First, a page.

On the case: The Vin Garde Grande model lets you bring 12 treasures home. (photos courtesy of the brand)

There will be travel again. With any luck, sooner than we think—a circumstance which, for an oenotourist like me, raises again the enduring issue. Every summer, as we pack for trips to France, Italy, or even Oregon, the question abides: how are we getting wine home?

Weeks before we fly, the discussions start. And while we are strategizing over who has better airline status, with more checked bag allowances, I can never shake a terrible vision of me standing at the baggage carousel, watching my battered styrofoam-stuffed shipping box tumble out of the gaping luggage maw, leaking a suspicious-looking red liquid. Then me trying to wrestle that wine-soaked box onto a baggage cart, leaving the stain smeared all over the luggage belt, circulating again and again. The aroma of humiliation with distant notes of regret.

Wine travelers love to share wine-checking hacks, from insulated, padded box covers to cart handle attachments. Insulated bags can make great solutions for wine reps on a “drag-the-bag” junket, but they’re often impractical for the wineaux spending two weeks in Burgundy or Bordeaux. Wine shipping boxes are just too big to carry and impossible to wrestle on and off trains or into rental cars. Plus, my well-traveled father always made me follow one rule: Never pack more than you, yourself, can carry. Trust me, when you’re traveling with friends who scatter as soon as their luggage is off the “Priority Status” conveyer belt, it’s a good rule to follow.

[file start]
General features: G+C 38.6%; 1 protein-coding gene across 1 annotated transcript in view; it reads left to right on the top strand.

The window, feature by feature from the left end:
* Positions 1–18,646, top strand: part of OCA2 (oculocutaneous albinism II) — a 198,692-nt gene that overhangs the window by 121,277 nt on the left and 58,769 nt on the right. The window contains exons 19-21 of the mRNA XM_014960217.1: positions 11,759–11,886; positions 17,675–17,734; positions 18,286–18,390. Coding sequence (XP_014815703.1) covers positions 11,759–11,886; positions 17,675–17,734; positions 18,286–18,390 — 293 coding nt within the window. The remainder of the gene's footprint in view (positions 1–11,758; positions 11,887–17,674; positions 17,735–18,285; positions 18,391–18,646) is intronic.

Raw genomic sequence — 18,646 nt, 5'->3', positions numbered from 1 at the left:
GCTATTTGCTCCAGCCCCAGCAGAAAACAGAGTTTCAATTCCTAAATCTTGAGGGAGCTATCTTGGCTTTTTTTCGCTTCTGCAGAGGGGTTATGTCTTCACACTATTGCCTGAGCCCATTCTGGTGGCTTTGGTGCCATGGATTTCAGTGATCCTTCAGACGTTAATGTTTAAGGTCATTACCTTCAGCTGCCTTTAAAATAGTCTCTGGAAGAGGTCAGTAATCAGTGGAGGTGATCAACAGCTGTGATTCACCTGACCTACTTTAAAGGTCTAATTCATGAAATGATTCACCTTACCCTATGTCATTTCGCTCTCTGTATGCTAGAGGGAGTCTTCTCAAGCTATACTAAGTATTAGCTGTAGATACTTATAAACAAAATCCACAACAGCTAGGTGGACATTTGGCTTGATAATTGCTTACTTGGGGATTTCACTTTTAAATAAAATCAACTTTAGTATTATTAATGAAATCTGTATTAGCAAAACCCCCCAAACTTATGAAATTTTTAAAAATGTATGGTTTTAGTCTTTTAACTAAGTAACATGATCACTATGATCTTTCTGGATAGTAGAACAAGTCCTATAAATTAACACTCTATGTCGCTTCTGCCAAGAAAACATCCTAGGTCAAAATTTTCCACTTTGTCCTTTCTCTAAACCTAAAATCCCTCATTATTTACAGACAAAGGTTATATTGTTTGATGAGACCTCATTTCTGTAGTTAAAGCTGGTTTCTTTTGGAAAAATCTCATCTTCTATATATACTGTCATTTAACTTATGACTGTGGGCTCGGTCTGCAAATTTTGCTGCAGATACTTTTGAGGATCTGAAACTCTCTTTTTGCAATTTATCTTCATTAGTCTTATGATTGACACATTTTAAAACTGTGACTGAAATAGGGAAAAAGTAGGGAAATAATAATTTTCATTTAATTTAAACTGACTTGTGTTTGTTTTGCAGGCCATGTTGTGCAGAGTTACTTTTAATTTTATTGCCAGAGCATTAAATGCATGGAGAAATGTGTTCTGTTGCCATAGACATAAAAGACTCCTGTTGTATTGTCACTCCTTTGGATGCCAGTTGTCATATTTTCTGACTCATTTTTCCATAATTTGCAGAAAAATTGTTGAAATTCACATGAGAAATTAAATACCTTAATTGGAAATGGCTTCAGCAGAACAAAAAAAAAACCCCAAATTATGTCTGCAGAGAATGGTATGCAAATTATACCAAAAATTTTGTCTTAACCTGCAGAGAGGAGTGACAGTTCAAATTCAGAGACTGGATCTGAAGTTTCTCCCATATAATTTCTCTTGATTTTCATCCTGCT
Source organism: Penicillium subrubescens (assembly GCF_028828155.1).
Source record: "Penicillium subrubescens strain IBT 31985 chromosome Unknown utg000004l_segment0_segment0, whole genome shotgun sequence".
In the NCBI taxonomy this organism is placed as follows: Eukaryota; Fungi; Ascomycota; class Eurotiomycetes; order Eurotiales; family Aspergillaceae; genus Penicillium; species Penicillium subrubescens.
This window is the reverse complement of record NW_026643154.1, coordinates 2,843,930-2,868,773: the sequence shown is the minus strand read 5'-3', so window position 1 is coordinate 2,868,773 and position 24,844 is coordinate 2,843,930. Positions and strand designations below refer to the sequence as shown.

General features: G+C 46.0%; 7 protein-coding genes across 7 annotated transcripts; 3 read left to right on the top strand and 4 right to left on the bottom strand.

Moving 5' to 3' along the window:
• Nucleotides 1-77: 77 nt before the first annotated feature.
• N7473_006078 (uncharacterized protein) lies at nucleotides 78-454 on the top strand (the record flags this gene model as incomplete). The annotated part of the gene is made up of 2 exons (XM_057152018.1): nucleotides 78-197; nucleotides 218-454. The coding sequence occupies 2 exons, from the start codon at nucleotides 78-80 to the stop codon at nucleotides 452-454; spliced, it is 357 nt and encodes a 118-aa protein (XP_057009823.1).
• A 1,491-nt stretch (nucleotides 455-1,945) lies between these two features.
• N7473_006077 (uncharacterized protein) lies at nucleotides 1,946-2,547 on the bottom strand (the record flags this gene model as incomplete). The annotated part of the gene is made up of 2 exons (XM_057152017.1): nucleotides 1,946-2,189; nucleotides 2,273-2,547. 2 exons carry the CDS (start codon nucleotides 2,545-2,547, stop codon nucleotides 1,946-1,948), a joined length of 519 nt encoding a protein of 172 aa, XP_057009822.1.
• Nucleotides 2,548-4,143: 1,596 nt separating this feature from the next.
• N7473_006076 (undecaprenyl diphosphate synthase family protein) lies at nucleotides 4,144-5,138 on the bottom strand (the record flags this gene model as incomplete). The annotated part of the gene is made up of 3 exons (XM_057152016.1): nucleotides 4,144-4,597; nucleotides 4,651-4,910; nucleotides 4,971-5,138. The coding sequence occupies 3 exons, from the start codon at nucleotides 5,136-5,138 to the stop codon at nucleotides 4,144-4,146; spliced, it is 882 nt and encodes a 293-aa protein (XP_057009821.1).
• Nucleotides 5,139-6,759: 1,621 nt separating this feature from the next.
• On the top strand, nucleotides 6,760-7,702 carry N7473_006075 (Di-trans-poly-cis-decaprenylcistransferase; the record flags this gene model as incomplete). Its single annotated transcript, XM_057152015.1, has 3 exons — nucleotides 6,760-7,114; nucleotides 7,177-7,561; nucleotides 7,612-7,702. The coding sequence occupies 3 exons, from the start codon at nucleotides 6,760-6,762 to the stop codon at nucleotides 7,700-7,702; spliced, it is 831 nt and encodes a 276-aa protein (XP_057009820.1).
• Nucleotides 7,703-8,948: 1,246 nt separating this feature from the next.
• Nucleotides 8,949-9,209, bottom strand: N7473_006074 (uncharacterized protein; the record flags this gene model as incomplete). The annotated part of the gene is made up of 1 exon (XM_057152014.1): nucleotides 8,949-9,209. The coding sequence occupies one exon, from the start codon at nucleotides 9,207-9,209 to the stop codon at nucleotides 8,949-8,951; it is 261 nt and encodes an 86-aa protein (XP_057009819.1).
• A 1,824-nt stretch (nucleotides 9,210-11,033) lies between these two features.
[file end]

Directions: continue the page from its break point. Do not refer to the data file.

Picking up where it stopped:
The Grande, in silver.

But into all of our lives came the Vin Garde Valise. Introduced in 2014, this clam-shell, hard-sided bag with foam inserts looks more like a custom-designed electronics case than a wine carrier. For the VGV Grande, the 12-bottle carrier, you can pack 6 bottles per side for a full case of 750ml bottles. Or you can change the inserts to accommodate 6 magnums. The standard inserts can fit Champagne bottles with cages, tall Riesling bottles, and even Bordeaux bottles with shoulders. Most importantly, the bag is light, designed to come in right at or just under the international weight limit for most baggage when fully packed with wine. (Usually 50 lbs or 23 kgs.)

The inserts are removable so you can pack for a weekend event with your clothes on one side and wine bottles on the other. This year, the company introduced a “Do It Yourself” insert with individual foam cubes which you can remove to customize shapes for whiskey or other spirits bottles. (I’m imagining a trip to Scotland already!)   

The Grande is going to set you back $350, well worth it for the ease of use. The medium size case, the Petite ($300), handles 8 bottles, and the Piccolo ($249), carry-on size, accommodates 5 standard 750 bottles. (And as they note, since it’s a carry on, it would be great for Duty Free purchases. Brilliant!)

This year the company introduced customization options—good news for whiskey hunters.

My own VGV, the Grande, has seen five years of hard international service and is still in good condition—wheels, case, and inserts have handled every bottle possible with the exception of a few extra tall bottles from Alsace. The all-direction spinners make it a dream for wheeling through airports and TGV stations and it fits anywhere a large suitcase would go.

These bags come with durable telescoping handles and luggage handles on the side and can be fitted with TSA-compliant locks. Pricey? Maybe, but well worth it for easily breezing through baggage check or customs. And for a near-guarantee that when the carousel comes around, there will be no visible evidence of what’s inside.